Watch System Activity and CPU Usage from the Mac OS X Dock
Activity Monitor can be used for more than just managing tasks and killing processes, it can also turn the Mac OS X Dock into a live system monitor where you can keep an eye on processor usage, CPU history, network activity, disk activity, or RAM use.
This is really handy if you like to keep an eye on a system resource, as many Mac users do, and since Activity Monitor is bundled with the Mac there are no third party apps to rely on, it’s all built into MacOS X.
How to Monitor System Activity from the Dock in Mac OS X
Transforming the Activity Monitor Dock icon into a live system resource monitor is simple, and makes for an extraordinarily useful tool to keep an eye on various aspects of system behavior:
- Launch Activity Monitor, found in /Applications/Utilities/
- Right-click on the Dock icon and scroll up to the “Dock Icon” submenu and select one of five available options:
- Show CPU Usage – this is a live gauge of processor activity on the Mac, each CPU core is shown as a separate bar, this is probably the most useful of the five choices (shown up top)
- Show CPU History – this shows processor load and use graphed over time, each CPU core is shown separately
- Show Network Usage – displays a graph of incoming (green) and outgoing (red) network traffic, this can be helpful if you’re on a sketchy internet connection or are carefully conserving bandwidth
- Show Disk Activity – shows a live graph of disk reads (green) and writes (red) in the same format as Network Usage
- Show Memory Usage – displays a pie chart of current RAM usage and allocation on the Mac, green is free memory, red is wired, yellow is active, and blue is inactive memory
You can close out of the primary Activity Monitor window but keep the Dock icon active, to do that just click the Red close button, which will ditch the window but leave the app itself running, thus maintaining the live activity icon in the Dock. You can also choose to minimize the primary window to get the same effect, though the minimized window will maintain itself in the Dock as well.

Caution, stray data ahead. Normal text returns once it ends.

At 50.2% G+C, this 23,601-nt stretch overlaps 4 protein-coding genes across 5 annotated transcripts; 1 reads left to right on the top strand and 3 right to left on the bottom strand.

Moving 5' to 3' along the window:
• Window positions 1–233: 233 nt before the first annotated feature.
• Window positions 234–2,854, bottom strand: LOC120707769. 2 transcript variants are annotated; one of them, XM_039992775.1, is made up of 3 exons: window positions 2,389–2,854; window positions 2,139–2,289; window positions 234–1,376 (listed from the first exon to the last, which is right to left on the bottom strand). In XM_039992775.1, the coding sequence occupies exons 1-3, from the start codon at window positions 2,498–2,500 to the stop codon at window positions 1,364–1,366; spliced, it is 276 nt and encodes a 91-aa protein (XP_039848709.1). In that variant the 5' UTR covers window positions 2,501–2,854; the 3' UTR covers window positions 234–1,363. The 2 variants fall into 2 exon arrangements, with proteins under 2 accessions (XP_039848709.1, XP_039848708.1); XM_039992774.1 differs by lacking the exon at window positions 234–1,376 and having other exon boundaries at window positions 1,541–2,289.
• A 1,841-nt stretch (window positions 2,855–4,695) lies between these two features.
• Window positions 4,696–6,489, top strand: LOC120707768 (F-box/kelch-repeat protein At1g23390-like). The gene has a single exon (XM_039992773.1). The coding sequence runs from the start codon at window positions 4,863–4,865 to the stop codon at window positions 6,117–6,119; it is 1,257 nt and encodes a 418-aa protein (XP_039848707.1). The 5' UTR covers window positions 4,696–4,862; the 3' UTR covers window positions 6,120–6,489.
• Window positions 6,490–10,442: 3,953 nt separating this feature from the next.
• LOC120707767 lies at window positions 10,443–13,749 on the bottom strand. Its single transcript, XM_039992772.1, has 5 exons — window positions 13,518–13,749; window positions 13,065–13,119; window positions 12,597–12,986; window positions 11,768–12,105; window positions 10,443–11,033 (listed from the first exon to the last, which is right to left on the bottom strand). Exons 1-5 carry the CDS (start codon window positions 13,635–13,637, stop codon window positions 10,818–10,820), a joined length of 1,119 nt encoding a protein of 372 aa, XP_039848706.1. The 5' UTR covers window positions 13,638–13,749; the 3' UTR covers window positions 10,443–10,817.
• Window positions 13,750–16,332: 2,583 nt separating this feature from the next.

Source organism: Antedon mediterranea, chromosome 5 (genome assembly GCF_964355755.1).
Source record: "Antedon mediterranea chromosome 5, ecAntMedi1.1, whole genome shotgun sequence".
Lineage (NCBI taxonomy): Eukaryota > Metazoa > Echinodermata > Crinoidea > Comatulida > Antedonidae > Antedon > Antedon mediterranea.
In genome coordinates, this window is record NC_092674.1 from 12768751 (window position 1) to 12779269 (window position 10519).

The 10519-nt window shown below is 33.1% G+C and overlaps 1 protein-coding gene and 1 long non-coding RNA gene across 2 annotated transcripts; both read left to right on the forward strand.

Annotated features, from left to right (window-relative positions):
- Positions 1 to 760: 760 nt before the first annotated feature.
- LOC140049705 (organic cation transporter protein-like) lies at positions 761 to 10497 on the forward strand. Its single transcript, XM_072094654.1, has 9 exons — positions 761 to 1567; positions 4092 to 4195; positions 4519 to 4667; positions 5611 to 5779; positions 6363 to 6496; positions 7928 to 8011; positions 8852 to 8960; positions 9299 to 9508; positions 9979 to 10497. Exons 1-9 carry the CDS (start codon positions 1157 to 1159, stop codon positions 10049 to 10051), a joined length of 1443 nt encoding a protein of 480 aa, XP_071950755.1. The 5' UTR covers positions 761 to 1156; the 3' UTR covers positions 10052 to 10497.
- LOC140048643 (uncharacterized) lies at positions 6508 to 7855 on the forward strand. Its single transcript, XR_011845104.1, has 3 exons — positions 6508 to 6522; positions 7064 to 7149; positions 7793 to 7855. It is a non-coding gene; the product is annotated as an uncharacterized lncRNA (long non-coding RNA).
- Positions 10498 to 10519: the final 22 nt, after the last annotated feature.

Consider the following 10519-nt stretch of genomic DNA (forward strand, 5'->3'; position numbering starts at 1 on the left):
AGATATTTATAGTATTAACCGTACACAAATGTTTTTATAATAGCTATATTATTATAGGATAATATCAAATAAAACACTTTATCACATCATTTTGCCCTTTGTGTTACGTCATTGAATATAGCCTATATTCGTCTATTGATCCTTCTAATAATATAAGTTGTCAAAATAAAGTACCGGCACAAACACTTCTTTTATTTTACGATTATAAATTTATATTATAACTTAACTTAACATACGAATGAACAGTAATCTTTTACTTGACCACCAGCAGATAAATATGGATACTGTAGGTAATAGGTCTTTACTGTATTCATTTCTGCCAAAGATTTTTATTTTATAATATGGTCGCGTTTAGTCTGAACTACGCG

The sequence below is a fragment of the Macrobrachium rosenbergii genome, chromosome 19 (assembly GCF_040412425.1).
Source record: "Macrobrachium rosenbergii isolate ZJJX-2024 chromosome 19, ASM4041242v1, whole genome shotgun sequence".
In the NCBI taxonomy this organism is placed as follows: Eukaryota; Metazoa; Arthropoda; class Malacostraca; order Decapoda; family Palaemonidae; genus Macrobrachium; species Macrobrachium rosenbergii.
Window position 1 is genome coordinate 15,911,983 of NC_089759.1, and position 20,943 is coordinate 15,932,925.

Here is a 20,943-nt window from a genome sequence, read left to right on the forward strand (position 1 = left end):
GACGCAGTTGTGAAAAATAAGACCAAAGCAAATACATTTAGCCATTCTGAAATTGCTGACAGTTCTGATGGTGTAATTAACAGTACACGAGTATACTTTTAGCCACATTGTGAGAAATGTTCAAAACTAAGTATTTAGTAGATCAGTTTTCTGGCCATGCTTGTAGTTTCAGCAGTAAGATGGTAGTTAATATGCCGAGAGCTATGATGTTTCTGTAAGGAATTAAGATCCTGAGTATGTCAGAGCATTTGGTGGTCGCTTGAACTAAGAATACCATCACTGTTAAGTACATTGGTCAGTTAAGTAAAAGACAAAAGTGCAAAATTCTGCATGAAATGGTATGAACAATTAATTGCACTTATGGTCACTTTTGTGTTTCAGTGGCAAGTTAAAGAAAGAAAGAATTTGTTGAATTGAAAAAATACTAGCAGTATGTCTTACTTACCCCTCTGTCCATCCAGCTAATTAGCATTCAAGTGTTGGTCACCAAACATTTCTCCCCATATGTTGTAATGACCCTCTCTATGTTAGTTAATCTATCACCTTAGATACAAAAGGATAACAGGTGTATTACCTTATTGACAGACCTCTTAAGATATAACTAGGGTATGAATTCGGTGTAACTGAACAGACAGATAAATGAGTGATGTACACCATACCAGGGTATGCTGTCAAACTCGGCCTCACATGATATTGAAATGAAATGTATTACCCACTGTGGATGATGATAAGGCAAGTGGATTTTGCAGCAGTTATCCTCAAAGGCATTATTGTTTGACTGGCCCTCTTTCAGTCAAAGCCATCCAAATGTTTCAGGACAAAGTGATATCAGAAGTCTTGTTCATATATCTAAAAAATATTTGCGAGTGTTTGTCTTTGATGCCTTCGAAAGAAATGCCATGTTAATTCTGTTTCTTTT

If you find yourself using this often, you may want to pin Activity Monitor to the Dock by right-clicking and choosing “Keep in Dock” from the Options submenu. I keep this active in my Dock at all times, but I’m a bit of a geek and a bit obsessive about monitoring CPU activity and performance, making sure things are running at optimal conditions at all times.
Here is what the CPU usage looks like on a Mac with quad core CPU (the number of bars represents the number of cores or processors):
Here is what the memory usage pie chart looks like:
And here is what Disk Activity and Network Activity look like:
If the Dock isn’t your thing, the iStat Menu bar item offers similar features in the menu bar.
Personally, I rely on the Activity Monitor Dock icon all the time for CPU monitoring, it helps to identify when a process has gone errant or haywire, but everyone has different requirements and needs. Try it out and see if it works for you.
Thanks to Roman for the tip idea
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I use MenuMeters by Raging Menace. Very customisable. Displays in the menu bar rather than the dock, but provides details on pretty much anything you’d want to know.
Strange, I have a quad core i7 Macbook Pro and I can only see 1 core displayed and not 4 cores as in your article.
On top of that there is no activity whatsoever in the graphical representation in the dock.
Are there any other parameters to look for?
Mac OS X 10.7.3 Lion
Macbook Pro 15″ 2.3 GHz Intel Core i7
It shows up on my Core i5 MacBook Air as 4 cores despite being a dual core machine, I think in your case it might be interpreting your quad core as 8 cores due to hyperthreading (4 core + 2x hyperthreading) and there’s not enough room in the Dock icon to display 8 bars so it only displays 1. Activity is visible if you pegged the CPU hard enough, but consider that it’s reading 8 as 1 the overall load is dispersed widely across the 8 threads and therefore shows virtually no activity. Do something CPU intensive to verify this of course, but you can also select the Monitors > CPU Usage to display a floating window which will display each CPU core use.
If you have Lion, then that is normal. Using the kernel’s multithreading technology it displays all cores as one (windows 8 does this as well).
One way to prove it is download something like handbrake and have it encode a movie, and you will notice it will surpass over 100 percent on the CPU cycles (for my 2011 macbook pro it went over 600, meaning it have approx 6-7 cores in use)
Neat tip and it suits the blog.
However I find using Geektool (free) and a few scripts (found online) better – I currently have CPU usage monitored, memory usage (& found through this that something I use or OSX itself has a memory leak, and hard disk usage